Dowel Kite Posts—Roller

(Oak Dowel Spars)

It's an archive of sorts, although there are no dates and times. Kite flying is timeless, don't you agree?

I trust there is plenty in here to educate, inform, and often entertain!

These short flight reports once appeared as posts in the site-blog page, although that page is no longer present on this site. Below, the latest posts come first. Just scroll down and stop at any heading that appeals :-)

Dowel Roller Kite

Roof Rips Roller

It was just a small rip, on the second flight, during a bit of excitement.

Yesterday, winds near the bottom of the gentle range were showing on the weather page. However, with summer still around, thermal activity was pushing past the trees surrounding our house. Still, it was nothing extreme, so the Dowel Roller was in its element, floating on mainly light breeze-strengths.

The MBK Dowel Roller kite in flight.MBK Dowel Roller

So you thought you saw "roof" mentioned in the title? Yes indeed, it was another backyard effort. After waiting for a convenient gust, the roller was up. Immediately, unseen dogs from two different directions took notice and barked.

Standing in the side lawn, I only had a few meters to maneuver myself. Working the line a bit to let it out and gain height, I soon had the kite on about 10 meters (30 feet). For a minute or so I gingerly flew it directly over the roof. Finally, the gusts died away and down came the kite as I pulled in line to land it on the grass.

Knowing from past experience that more was possible, I soon had the kite back up over the roof. A little slope soaring near the peak of the tiles helped keep things going. This time, there was more than 15 meters (45 feet) of line out. Shifts in the wind direction made things interesting! At this point, during the landing phase, the kite contacted the corner of the roof which put a small hole and a tear in the plastic sail. Some quick work with sticky tape soon had the craft airworthy again.

Perhaps it was the repair, but on the third flight, the roller had a decided lean to the right during gusts. However, this didn't stop it rocketing almost overhead in a patch of rising air!

Now with almost 20 meters (65 feet) of light 20-pound Dacron line out, the kite soared around and finally, under pressure, arced way to the right—in danger of landing on a neighbor's roof! With some rapid pulling in of line, the kite just managed to clear the fence and snagged on some small twigs. No problem—the kite pulled free with no damage.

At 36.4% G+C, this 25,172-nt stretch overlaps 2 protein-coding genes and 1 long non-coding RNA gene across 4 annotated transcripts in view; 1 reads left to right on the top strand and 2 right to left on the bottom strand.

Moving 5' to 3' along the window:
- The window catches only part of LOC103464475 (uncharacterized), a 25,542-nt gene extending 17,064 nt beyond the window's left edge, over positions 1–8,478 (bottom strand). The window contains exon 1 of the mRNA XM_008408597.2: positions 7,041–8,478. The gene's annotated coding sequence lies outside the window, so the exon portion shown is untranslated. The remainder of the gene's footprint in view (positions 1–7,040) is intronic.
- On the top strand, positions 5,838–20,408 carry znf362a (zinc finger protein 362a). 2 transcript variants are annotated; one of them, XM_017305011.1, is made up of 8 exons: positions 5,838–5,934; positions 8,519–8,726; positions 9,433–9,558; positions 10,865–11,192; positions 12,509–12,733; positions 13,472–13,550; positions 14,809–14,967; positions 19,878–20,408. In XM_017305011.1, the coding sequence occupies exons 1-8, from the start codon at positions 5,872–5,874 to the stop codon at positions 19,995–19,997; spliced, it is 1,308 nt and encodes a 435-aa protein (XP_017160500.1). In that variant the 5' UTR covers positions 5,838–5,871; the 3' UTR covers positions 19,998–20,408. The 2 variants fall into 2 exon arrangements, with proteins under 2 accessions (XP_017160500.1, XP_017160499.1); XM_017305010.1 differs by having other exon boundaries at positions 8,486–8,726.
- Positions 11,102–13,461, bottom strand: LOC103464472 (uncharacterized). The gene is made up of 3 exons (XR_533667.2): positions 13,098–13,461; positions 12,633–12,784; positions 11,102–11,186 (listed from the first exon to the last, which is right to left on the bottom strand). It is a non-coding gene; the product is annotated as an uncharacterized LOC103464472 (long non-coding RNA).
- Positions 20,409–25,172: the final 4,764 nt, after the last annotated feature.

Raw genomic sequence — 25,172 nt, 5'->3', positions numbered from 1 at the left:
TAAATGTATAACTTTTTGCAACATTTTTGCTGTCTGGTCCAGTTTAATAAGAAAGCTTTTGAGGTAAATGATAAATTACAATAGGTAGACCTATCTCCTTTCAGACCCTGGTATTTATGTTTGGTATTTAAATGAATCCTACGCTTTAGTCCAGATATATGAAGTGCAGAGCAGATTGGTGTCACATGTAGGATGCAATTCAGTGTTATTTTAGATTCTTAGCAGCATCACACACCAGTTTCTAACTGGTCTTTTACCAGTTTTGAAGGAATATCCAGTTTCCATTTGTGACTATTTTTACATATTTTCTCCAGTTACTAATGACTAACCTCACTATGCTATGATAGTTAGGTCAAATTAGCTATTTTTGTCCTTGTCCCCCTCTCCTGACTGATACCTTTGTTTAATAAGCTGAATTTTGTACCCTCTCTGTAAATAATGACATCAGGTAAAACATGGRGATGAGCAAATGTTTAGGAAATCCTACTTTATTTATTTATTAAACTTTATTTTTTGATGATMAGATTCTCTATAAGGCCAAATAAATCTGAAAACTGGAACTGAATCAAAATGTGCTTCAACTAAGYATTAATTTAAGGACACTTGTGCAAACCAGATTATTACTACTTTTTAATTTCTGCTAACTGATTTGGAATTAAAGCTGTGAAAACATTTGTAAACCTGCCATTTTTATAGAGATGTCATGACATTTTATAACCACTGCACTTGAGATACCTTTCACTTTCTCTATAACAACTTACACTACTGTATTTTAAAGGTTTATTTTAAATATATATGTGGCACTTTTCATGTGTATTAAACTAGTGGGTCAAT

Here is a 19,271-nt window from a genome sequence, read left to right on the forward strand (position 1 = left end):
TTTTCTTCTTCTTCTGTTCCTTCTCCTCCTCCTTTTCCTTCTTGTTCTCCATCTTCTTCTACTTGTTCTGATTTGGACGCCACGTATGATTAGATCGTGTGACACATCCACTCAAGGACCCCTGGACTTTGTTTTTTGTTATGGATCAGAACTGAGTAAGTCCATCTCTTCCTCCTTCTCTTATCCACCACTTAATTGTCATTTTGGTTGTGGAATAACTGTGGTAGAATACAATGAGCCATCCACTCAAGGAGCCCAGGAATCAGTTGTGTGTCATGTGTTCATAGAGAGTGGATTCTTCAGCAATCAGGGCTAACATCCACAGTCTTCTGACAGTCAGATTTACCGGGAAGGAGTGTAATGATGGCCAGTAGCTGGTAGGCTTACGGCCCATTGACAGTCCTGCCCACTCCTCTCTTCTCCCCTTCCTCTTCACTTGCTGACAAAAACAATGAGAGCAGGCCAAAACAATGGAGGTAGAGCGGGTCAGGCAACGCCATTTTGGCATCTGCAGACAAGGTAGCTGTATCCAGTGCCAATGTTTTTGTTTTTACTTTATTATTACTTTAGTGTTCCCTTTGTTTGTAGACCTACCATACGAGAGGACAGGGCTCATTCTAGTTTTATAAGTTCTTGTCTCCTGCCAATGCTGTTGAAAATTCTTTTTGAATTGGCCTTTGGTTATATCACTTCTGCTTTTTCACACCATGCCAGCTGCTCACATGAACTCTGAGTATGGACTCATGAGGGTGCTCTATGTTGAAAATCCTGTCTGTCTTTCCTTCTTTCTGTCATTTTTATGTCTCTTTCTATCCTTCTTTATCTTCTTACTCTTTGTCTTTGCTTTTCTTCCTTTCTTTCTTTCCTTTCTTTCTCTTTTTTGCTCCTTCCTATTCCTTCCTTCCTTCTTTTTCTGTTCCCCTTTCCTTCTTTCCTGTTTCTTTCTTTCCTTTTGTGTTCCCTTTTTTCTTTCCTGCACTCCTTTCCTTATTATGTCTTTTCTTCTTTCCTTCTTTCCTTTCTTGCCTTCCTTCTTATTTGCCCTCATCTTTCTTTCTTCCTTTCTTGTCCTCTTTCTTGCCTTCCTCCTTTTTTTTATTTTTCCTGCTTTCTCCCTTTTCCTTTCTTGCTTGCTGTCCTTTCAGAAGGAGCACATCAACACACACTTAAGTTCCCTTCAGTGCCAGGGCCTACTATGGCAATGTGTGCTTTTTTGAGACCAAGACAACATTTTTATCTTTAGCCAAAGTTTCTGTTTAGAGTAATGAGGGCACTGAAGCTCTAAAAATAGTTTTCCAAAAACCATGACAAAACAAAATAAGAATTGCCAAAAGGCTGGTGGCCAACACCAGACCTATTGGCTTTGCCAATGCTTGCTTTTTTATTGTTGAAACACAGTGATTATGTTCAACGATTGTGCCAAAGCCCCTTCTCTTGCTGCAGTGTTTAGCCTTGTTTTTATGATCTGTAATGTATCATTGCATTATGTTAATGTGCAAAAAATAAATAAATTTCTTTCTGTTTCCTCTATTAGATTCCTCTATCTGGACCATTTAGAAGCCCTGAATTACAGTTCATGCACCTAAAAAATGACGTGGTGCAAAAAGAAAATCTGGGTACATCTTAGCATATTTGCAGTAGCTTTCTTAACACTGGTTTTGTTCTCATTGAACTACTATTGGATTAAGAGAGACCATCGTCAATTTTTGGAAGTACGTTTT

You haven't really lived a kiter's life until you have taken chances with a spot of backyard flying :-)

On this site, there's more kite-making info than you can poke a stick at :-)  Want to know the most convenient way of using it all?

The Big MBK E-book Bundle is a collection of downloads—printable PDF files which provide step-by-step instructions for many kites large and small.

Every kite in every MBK series.

Dowel Roller Rises

While the predicted wind speeds for today were just 1 or 2 kph, actual measured speeds were gusting into the teens. Phew! So, leaving the wife at the supermarket, Aren and I set off on foot. He with a scooter and I with the Dowel Roller kite.

Stepping into a muddy grassy field, it turned out to be just dry enough to walk on and rig the kite without getting things dirty. It wasn't a huge space to fly in, and barely a whiff of breeze was evident as the roller was rigged.

This particular design does not seem as efficient as other light-wind dowel designs such as the delta or rok. But it does do a fine job hanging up there in light air. And so it was today.

The roller kite was soon away on a light gust. I concentrated on letting out line until there was about 20 meters (70 feet). This was just enough to clear the slower moving air down low and the kite sat steadily at a modest line-angle of perhaps 40 degrees. Wind speeds did not seem to be pushing past 10 kph though!

A few movies were taken, just to record the flight really. The backdrop was a dull and uninteresting mass of gray cloud. The kite drifted slowly left and right; also it lost and gained height from time to time. I'll be posting a clip on FB later so people can at least see what a light-wind roller looks like.

Winter flying is only for the keenest I suppose. Still, it was nice to see the roller shake off the cobwebs and soar once again! After the movies were taken, a few more meters of line were let out before finally it was time to bring the roller down and return to the car park.

Old Roller Has Its First Vertical Flight